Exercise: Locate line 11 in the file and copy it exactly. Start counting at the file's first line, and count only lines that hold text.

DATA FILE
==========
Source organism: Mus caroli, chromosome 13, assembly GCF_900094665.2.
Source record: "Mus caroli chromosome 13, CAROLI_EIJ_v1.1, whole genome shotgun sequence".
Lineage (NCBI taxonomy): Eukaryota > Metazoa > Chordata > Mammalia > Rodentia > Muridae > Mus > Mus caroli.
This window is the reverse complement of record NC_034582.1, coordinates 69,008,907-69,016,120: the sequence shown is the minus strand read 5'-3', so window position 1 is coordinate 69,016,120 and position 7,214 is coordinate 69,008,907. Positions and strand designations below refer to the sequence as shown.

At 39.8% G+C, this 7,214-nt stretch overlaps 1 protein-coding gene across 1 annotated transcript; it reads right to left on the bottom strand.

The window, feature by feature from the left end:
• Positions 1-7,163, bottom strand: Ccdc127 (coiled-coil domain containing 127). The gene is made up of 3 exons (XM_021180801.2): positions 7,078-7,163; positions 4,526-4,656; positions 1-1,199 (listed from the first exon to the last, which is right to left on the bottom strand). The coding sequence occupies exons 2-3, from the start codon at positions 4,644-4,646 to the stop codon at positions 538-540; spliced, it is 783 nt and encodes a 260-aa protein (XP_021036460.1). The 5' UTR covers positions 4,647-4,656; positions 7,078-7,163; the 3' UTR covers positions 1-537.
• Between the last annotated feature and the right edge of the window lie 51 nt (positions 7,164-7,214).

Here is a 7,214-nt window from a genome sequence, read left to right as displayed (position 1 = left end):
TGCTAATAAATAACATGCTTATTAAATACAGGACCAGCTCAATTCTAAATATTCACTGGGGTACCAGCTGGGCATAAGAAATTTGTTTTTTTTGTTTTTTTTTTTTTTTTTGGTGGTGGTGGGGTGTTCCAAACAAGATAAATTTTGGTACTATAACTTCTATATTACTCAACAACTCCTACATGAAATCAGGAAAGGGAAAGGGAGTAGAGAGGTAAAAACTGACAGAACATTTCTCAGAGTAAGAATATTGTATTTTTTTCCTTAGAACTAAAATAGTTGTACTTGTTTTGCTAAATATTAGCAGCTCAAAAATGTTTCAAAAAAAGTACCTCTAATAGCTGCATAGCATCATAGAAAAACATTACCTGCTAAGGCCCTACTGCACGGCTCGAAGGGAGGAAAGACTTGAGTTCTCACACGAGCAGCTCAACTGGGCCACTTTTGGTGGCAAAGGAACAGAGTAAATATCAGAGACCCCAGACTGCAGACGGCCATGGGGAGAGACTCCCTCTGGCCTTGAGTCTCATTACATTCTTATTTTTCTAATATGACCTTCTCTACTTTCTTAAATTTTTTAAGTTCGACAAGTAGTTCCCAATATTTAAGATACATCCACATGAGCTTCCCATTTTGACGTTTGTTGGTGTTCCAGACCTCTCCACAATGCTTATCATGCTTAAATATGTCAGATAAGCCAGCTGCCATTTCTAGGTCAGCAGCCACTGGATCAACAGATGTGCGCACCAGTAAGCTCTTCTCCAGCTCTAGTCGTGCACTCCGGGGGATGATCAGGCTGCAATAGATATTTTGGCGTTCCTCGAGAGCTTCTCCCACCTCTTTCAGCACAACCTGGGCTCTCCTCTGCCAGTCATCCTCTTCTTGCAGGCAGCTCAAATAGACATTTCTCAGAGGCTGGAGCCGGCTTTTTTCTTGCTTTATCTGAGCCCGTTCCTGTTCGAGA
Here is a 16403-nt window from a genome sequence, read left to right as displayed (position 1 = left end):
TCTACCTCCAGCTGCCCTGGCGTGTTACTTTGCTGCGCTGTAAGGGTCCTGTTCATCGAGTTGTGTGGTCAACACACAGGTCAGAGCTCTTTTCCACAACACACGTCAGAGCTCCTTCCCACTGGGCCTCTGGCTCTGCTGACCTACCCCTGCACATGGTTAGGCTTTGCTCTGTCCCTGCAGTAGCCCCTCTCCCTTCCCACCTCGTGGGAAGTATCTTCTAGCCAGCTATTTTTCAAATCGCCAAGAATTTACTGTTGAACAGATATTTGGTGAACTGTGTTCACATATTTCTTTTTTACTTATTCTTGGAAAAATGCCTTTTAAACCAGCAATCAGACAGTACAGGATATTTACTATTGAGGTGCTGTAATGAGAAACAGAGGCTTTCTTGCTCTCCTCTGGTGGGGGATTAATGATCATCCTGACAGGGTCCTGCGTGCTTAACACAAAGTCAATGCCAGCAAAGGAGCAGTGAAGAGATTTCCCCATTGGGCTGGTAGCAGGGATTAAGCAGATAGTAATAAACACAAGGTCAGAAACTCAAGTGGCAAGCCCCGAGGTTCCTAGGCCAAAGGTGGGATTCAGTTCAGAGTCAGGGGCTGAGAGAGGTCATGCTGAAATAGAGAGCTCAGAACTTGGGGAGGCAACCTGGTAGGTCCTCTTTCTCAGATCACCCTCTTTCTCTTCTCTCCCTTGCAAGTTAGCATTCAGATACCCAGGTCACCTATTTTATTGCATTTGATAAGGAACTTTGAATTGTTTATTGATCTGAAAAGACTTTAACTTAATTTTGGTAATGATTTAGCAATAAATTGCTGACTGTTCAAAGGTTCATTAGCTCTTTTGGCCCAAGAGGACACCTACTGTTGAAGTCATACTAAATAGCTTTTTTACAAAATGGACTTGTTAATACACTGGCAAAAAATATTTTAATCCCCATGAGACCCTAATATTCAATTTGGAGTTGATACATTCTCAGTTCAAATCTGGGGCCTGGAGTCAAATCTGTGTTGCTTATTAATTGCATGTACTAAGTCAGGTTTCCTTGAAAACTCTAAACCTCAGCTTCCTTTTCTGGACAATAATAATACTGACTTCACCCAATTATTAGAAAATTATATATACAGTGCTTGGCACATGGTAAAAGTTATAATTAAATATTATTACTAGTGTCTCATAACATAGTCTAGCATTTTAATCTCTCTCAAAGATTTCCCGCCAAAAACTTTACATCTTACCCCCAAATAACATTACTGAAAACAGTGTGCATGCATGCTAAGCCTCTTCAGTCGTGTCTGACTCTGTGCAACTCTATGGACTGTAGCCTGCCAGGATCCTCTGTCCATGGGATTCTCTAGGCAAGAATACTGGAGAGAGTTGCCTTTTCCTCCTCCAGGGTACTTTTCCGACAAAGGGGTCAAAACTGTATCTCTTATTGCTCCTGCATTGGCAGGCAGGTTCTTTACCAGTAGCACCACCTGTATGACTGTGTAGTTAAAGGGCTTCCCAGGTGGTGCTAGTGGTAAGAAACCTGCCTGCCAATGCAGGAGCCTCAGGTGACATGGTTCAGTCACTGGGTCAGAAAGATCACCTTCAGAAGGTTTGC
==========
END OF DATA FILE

Here is a 16403-nt window from a genome sequence, read left to right as displayed (position 1 = left end):